Monday, March 8, 2010

I'm Left-handed: Should I learn to play right- or left-handed?

Now there's a loaded question if I've ever heard one! Especially since I'm right-handed!

My advice to left-handers is this: If you don't already play an instrument left-handed, DON'T START! Why? Well, there are several very good reasons why.

1) Once you start left-handed, you'll want to play all instruments left-handed...

2) Since most instruments are made right-handed, you won't get the same selection of left-handed instruments that you'll get right-handed. They cost more and many have to be special-ordered.

3) If you want a vintage left-handed instrument, it's much harder to find.

4) You won't be able to play other people's instruments and they won't be able to play yours.

5) If you want to play violin in an orchestra, you WON'T BE ALLOWED to play left-handed.

6) Many instruments don't even come in left-handed models (e.g., the trumpet, the flute, the cello, etc.)

Now, onto some other information for you if you still aren't convinced. Both hands have to learn to do something, so what difference does it make? As a teacher, I have taught many left-handers to play right-handed. I've not had ONE single student come back and tell me they wish they would have done it the other way around. I've not had one single student not able to do it.

As far as teaching goes, I have had several left-handers that seemed less coordinated at first, but this went away after several weeks of practice. My left-handed students that learn right-handed generally thought that any problems they were having were related to the fact that they weren't playing left-handed. This is quickly dispelled when they have a chance to talk to others who are learning and they see that practically everyone faces the same challenges. When they realize the difficulties they are having are not limited to themselves, they get over it quickly because they stop making excuses.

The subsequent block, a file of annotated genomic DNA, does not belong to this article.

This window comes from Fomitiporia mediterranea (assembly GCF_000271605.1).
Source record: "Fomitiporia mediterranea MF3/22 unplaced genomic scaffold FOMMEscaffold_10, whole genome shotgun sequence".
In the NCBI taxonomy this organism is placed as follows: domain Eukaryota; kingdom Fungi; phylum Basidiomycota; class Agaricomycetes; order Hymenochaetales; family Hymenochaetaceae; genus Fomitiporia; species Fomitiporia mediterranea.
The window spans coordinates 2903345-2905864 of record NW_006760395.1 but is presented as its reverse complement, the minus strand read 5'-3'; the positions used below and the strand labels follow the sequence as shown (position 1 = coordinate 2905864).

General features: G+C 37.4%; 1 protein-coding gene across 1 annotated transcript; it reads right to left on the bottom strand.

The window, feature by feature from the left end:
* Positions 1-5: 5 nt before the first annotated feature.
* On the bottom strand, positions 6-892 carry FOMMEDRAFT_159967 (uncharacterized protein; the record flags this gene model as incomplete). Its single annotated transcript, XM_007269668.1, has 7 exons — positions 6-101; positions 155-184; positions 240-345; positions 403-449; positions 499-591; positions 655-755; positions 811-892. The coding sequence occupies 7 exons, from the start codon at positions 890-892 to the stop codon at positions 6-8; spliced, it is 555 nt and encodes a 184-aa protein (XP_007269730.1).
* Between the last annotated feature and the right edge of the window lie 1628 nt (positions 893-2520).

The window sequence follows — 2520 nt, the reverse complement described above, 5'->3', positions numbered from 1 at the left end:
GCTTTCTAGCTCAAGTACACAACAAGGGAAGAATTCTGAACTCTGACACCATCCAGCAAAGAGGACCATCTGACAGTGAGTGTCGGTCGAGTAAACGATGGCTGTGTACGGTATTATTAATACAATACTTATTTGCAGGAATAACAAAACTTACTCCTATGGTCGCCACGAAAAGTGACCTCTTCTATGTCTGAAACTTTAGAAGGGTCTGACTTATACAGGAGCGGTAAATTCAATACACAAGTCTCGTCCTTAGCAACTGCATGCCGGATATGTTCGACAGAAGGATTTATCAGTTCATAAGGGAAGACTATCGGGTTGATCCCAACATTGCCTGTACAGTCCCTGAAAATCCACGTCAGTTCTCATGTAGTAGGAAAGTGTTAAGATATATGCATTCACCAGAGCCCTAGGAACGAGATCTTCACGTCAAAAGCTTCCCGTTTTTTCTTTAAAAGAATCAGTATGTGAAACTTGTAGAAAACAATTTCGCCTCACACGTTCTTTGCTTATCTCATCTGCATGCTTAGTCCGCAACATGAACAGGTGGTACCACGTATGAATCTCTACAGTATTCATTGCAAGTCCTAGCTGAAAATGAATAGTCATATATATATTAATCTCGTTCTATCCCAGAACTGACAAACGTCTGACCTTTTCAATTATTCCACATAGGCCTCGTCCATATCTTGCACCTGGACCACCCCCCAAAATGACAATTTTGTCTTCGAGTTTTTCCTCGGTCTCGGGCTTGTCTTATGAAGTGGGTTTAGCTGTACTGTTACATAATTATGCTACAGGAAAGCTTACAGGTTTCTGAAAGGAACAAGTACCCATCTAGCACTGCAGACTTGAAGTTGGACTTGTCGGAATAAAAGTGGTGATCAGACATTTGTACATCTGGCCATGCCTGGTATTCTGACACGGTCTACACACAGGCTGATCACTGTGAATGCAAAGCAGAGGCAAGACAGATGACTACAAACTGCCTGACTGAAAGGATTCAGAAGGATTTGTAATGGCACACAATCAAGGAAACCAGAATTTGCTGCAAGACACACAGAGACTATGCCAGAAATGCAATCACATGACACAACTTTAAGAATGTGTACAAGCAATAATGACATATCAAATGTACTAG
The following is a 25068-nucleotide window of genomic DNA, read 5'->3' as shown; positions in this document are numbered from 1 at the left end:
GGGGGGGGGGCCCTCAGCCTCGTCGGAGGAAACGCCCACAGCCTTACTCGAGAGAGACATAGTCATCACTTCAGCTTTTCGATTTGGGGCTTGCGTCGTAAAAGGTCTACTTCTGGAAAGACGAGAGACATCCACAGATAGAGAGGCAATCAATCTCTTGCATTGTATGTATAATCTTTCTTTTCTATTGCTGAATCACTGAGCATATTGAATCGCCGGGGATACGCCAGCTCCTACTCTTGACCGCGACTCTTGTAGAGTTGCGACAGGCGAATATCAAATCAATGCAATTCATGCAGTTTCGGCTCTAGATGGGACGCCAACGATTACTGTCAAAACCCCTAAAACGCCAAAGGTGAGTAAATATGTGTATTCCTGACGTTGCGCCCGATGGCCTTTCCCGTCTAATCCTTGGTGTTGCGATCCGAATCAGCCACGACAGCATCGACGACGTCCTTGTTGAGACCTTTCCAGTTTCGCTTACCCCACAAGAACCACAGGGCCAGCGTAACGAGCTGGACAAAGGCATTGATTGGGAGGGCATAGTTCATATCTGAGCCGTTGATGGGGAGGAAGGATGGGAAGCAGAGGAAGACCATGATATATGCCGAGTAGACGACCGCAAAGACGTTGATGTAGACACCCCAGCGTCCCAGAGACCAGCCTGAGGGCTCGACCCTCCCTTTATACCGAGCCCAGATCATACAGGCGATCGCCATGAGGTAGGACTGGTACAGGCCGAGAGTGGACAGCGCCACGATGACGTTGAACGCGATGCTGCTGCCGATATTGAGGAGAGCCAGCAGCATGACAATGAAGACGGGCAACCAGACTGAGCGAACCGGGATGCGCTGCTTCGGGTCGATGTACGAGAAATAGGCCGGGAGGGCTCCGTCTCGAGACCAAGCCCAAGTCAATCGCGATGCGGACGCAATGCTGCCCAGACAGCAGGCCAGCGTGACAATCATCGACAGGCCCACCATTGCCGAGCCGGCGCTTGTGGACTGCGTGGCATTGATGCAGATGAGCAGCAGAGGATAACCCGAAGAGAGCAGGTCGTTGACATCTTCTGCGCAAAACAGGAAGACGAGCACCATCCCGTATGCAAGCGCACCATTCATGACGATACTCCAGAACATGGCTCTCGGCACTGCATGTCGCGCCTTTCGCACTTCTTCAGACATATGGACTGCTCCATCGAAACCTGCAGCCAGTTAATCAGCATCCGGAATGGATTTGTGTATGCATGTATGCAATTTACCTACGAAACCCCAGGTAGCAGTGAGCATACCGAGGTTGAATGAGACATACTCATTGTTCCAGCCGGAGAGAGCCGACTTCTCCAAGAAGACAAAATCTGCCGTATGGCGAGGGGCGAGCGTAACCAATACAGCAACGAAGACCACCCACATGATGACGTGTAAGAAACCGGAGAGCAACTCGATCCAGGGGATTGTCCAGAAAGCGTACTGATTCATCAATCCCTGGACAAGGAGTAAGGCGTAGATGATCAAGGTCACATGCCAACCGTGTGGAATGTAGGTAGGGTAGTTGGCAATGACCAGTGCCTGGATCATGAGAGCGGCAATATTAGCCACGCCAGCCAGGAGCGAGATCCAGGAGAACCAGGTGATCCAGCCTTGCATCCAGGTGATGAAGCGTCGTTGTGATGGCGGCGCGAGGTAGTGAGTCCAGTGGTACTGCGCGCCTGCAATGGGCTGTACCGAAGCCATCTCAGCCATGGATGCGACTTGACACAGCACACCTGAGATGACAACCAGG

If you MUST play left-handed, for whatever reason, I suggest the upside-down backwards method. In the St. Louis area, we are lucky to have one of the finest left-handed upside-down backwards players I know of. He played with the Over the Hill Gang for 17 years and his name is Harry. Harry plays the guitar, mandolin and fiddle all upside-down and backwards. He is simply incredible! Now what does that mean? It means he takes any ordinary instrument and simply flips it over. He doesn't restring it (which would not work well for several reasons that I'm not going to go into right now). When everyone else is strumming down, Harry strums upwards.

How about switch-hitting? It's common in baseball, so why not make it a standard in music?

One more insteresting fact. When I was in college, we used to do these informal polls on the blackboard in the music majors' student lounge. More than half of all the music majors were left-handed. How many played left-handed instruments???? None!

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